It's a gorgeous sunny day so as the children tumble out of school we stay at the park to play. There is laughter and energy and running and all is well with the world. Then it happens - I see my son walking away with his head down. It is not a slow stride, it is one that he has when he is angry, but there is sadness coupled with it too. I call his name and he throws me a look over his shoulder - his face is set. I just need some time alone, he says, and walks purposefully to the trees, where dens and forts and places to hide are abundant. There is another voice from behind me shouting across to him "OK - I'm sorry!"
I look back to the play area. My son's friend has joined my younger daughter and her friend and they cross the monkey bars with glee and squeals. The friend looks every so often for my son and I breathe wondering whether to get involved or let them sort it out.
A few minutes pass, then the friend gets down and goes looking for my son. I watch as they speak to one another in the distance - the friend looks earnest and I know he apologises, then my son raises his hand in a stop gesture and turns his back and walks away. My heart sinks.
The friend returns to the park.
I let a few more minutes pass then I call my son to me and gently ask what's going on? He doesn't want to talk about it. I try again, and again he says he doesn't want to talk about it. I take a breath then say, I saw your friend coming to say sorry, to try and make it right. Can you not accept his apology and make friends?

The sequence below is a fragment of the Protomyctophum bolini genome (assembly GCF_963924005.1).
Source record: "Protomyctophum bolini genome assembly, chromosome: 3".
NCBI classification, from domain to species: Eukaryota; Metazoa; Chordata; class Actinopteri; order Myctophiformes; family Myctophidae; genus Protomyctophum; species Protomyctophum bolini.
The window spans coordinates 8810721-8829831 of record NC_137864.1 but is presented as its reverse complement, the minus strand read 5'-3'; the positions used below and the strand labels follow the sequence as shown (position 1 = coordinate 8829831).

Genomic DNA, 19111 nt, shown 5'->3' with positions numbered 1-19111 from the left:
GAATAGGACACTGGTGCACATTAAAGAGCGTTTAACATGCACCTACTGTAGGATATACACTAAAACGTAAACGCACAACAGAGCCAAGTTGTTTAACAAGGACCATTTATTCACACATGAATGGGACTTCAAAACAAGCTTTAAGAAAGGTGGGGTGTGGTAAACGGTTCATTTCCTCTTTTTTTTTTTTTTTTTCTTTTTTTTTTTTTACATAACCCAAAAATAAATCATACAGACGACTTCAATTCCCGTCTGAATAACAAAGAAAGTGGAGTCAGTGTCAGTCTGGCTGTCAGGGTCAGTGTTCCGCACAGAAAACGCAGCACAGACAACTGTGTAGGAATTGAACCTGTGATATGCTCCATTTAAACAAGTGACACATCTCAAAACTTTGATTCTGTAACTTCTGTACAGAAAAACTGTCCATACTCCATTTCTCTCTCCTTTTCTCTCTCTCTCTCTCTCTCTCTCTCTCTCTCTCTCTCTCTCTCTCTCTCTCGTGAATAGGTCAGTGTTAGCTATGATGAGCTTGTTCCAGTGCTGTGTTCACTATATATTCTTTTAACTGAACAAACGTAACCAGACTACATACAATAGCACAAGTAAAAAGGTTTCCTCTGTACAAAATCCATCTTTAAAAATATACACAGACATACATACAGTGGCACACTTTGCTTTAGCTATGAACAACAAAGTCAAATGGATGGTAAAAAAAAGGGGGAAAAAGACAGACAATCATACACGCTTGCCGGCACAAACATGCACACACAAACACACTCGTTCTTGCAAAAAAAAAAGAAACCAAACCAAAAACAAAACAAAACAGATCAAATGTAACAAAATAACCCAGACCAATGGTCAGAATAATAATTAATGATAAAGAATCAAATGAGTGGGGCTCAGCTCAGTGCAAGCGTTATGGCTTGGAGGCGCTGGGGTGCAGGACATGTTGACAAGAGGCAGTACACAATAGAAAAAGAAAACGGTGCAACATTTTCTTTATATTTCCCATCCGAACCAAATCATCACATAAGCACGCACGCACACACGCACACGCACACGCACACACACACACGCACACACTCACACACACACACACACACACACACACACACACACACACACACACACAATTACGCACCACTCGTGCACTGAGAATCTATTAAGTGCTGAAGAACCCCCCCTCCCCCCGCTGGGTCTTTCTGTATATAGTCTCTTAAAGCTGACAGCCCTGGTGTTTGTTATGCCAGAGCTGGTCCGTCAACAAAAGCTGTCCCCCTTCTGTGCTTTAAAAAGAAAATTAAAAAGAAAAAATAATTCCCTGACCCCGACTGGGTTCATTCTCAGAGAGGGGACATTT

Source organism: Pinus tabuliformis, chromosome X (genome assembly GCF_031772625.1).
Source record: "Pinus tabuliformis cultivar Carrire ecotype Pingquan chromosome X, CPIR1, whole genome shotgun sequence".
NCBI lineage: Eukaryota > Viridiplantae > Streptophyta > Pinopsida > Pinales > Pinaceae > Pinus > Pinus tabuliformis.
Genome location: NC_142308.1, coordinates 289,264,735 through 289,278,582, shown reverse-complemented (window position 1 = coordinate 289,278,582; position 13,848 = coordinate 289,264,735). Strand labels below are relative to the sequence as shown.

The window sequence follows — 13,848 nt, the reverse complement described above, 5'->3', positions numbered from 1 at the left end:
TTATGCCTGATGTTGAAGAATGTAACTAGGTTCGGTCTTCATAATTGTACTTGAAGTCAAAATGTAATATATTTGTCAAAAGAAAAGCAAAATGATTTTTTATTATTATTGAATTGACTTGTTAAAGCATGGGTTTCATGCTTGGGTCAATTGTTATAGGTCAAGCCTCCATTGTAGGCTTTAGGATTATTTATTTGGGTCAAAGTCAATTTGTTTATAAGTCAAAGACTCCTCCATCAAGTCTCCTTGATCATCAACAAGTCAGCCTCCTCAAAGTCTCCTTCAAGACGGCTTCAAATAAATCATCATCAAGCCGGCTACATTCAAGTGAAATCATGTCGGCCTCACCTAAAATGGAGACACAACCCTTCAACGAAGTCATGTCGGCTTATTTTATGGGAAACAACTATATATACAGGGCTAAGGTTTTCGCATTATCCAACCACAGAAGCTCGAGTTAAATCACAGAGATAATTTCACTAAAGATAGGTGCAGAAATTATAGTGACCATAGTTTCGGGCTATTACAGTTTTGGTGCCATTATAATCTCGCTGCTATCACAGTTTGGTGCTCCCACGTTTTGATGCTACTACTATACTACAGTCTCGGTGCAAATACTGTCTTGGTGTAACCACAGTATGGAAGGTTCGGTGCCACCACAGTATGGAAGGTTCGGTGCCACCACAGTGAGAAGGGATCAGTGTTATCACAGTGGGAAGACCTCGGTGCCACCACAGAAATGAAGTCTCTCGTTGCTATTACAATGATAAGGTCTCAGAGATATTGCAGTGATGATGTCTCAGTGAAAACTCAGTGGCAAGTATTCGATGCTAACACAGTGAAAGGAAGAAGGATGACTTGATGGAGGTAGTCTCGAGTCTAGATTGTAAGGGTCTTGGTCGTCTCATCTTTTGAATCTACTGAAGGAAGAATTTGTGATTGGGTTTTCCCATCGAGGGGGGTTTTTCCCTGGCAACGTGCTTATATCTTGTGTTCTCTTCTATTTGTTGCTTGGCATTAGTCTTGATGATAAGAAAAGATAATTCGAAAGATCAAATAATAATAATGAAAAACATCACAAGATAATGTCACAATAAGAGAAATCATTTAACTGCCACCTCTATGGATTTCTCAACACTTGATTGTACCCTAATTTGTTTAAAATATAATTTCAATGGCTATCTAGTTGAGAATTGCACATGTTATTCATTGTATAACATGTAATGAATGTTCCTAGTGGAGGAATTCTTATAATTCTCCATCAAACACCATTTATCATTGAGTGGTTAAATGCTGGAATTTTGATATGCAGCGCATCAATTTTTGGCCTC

Then come the words with the tears, flying like bullets, an angry torrent. He is mad because "everyone" tells him he's wrong even when he knows he is right! I take a sharp breath in at this brokeness before me. I understand the hurt of being undermined and having the wind knocked out of you by others who repeatedly disagree with what you say, or challenge you by expressing that they believe the opposite to be true. I keep calm and say I understand. I acknowledge his pain, and then I gently remind him that perhaps he expressed all of his anger that has built during the day and directed it towards one friend. I point out that this friend has tried to make it right, has humbled himself and apologized and asked forgiveness. Can he find it in his heart to forgive? The tears still come spilling and the anguished voice says "but its hard! It's hard to forgive when it still hurts!" It rattles me to the core. Isn't this the truth for us all - for me now? Simply the injustice of it all. And how do we keep forgiving and giving grace when it just isn't fair.
Looking at the broken heart of my son before me causes me to stop, and the brokenness of all this world hurts me. We start this lesson young. How do I explain this when I wrestle with this myself?
Isn't this the lesson we need to learn and live over and over again. In this broken world we forgive because we are forgiven. How can I accept grace if I can't give grace? What does living a grace filled life look and feel like? We forgive, because there is a liberating joy in knowing we are forgiven, that we are renewed and that the mess of it all can be turned to something good. It's simple - I need to be forgiven and receive grace therefore I give grace and forgive.
Click the link and spend 5 minutes reminding ourselves how to fight bitterness and learn to forgive.